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The Importance Of Symbolism In Metamorphosis By Franz Kafka

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Franz Kafka was born into a Jewish family on July 3, 1883, and passed away on June 3, 1924. During his youth years, Franz spent most of his time focusing on his writing. However, he died shortly after of tuberculosis. The fictional novel ‘the metamorphosis was written by Franz Kafka and is commonly known for Kafka’s best literary works because of his strategy to embody his own life in connection with the protagonist in metamorphosis. This novel mentions Kafka’s personal life into a fantasy story with fictional characters. It demonstrates the difficulties of living in the modern world which at that time was and the struggle for acceptance of others when at the moment of need. During Franz’s years, different motives have led him into writing this novel and relating the characters with his own life. The author, Franz Kafka himself, uses descriptive words to emphasize his emotions towards the character. The main motives include Franz’s relationship with his father and family, his job, and symbolism which has a major impact on the book.

The Metamorphosis is a short story in which a traveling salesman, Gregor Samsa, turns into a monstrous vermin as he woke up. The story mentions self-disgust about the betrayal of his family and regarding the horrid arbitrary power. As this monstrous vermin crawl on the floor, he is at risk of being stepped on by his father. His family oversees very well without him. They confine Gregor to his room and throw rubbish at him. The family holds a gathering and concludes that this ‘creature’ has to be gone. Gregor listens discreetly and dies after. The family becomes slightly ashamed of themselves, but only slightly.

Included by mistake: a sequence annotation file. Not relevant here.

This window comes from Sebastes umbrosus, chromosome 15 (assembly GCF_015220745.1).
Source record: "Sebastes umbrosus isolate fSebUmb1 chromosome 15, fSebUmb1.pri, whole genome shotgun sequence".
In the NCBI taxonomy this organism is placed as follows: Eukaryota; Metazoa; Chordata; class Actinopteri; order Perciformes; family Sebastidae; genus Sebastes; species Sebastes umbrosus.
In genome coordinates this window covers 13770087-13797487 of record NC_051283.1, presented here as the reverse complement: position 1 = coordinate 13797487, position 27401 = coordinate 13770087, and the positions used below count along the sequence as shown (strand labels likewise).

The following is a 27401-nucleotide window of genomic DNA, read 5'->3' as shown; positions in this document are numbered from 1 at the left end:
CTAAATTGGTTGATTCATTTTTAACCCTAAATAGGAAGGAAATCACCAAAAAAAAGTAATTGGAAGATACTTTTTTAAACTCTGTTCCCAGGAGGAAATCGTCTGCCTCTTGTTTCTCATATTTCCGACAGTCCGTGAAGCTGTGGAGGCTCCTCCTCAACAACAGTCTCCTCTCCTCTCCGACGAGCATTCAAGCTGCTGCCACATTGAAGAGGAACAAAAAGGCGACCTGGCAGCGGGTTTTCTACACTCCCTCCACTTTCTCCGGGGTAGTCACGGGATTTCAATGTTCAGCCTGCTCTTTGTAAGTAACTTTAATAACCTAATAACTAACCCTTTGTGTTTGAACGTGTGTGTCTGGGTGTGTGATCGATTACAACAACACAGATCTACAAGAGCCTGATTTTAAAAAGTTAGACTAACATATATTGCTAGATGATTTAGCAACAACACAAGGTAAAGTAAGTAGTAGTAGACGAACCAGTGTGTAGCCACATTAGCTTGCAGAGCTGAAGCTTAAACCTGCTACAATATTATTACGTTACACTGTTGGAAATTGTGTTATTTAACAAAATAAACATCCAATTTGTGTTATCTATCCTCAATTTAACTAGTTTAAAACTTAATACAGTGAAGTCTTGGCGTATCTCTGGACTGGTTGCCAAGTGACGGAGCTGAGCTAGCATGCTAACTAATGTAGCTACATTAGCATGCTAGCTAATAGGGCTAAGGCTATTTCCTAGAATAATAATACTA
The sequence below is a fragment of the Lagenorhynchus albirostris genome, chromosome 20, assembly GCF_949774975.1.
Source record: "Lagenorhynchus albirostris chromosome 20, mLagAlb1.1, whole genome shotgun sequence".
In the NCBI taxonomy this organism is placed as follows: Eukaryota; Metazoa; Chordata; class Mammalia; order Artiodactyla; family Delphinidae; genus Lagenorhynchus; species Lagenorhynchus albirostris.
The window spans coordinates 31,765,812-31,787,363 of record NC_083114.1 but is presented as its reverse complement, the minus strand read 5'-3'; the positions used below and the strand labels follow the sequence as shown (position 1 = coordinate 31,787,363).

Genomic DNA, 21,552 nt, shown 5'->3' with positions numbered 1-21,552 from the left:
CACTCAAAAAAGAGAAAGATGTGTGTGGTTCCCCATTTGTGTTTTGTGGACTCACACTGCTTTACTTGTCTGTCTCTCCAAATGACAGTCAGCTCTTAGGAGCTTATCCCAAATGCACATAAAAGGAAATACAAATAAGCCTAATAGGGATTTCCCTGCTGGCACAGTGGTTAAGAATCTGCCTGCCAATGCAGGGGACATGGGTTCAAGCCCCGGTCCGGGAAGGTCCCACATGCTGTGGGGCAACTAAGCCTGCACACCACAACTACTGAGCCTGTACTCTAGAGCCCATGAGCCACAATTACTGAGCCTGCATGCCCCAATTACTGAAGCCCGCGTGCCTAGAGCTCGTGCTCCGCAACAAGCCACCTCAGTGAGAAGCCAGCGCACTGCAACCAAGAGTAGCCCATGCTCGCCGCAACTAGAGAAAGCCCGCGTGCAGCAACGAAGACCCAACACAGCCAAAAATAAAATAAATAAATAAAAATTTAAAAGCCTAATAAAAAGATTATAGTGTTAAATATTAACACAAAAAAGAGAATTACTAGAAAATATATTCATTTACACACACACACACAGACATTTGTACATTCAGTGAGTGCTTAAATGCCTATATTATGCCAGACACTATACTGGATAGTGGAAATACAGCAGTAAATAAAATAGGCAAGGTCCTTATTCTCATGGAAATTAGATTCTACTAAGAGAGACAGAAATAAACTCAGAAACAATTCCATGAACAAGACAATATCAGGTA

Franz had a difficult relationship with his family, mainly with his father. His mother, Julie Kafka, was a committed homemaker who lacked the intellectual depth to comprehend her child’s fantasies to turn into a writer. His father, Hermann Kafka, had a strong commanding character that frequently overpowered the Kafka home. He was successful in his business, making his living retailing people’s clothes. Throughout the novel, the relationship between Gregor and his father is in some ways related to Franz Kafka and his father, Herman. By writing this novel, Franz makes these similarities and difficulties apparent and he uses specific expressions to describe each character. The protagonist, Gregor, is shown to be pushed by anonymous forces which in this case his father is the force. Thus, showing that he went through loneliness depression and implied his feelings to the character. As the reader meets Gregor Samsa’s father, it is indicated how easily he is provoked to anger. The father, Mr. Samsa, went murmuring like a wild man when Gregor first left his room in his new state as a bug. ‘With a hostile expression, his father clenched his fist, as if to drive Gregor back into his room, then looked uncertainly around the living room, shielded his eyes with his hands, and sobbed with heaves of his powerful chest.’ Simply, this indicates how indistinguishable Mr. Samsa and Hermann Kafka are. During Franz Kafka’s years, he was exposed to abuse and constant hollering from his dad since he was a disappointment in his eyes and could not meet his expectations. When Mr. Samsa sees what has occurred to his son, he is promptly outraged. Gregor’s father was retired and his younger sister was as yet youthful and not working. ‘Besides, I also have my parents and my sister to worry about. I’m in a tight spot, but I’ll also work my way out again. Don’t make things harder for me than they already are.’ It is shown that Gregor felt as if he had let the family down. He figured it would be hard for his family to be financially secure without him working. Ad this indicates how he does not have any human rights and is slowly being dehumanized throughout the story. ‘If only his father did not keep making this intolerable hissing sound! It made Gregor lose his head completely.’ The feeling of aloneness and not being accepted entered his thoughts as no one seemed no care about him. These feelings could have been similar to feelings of loneliness that Kafka felt in his own life after mistreatment from his father. Throughout the metamorphosis, it is obvious that Franz Kafka was writing a story of his own twisted life. The mental and physical abuse that Gregor went through is the same as what Kafka has experienced. Both Gregor and Kafka were abused and neglected by their fathers. Kafka uses Gregor changing into a bug as a way of exaggerating himself, attempting to express his emotions through Gregor. Therefore, the story of metamorphosis is related to Kafka’s personal life and how he interpreted his feelings to the characters.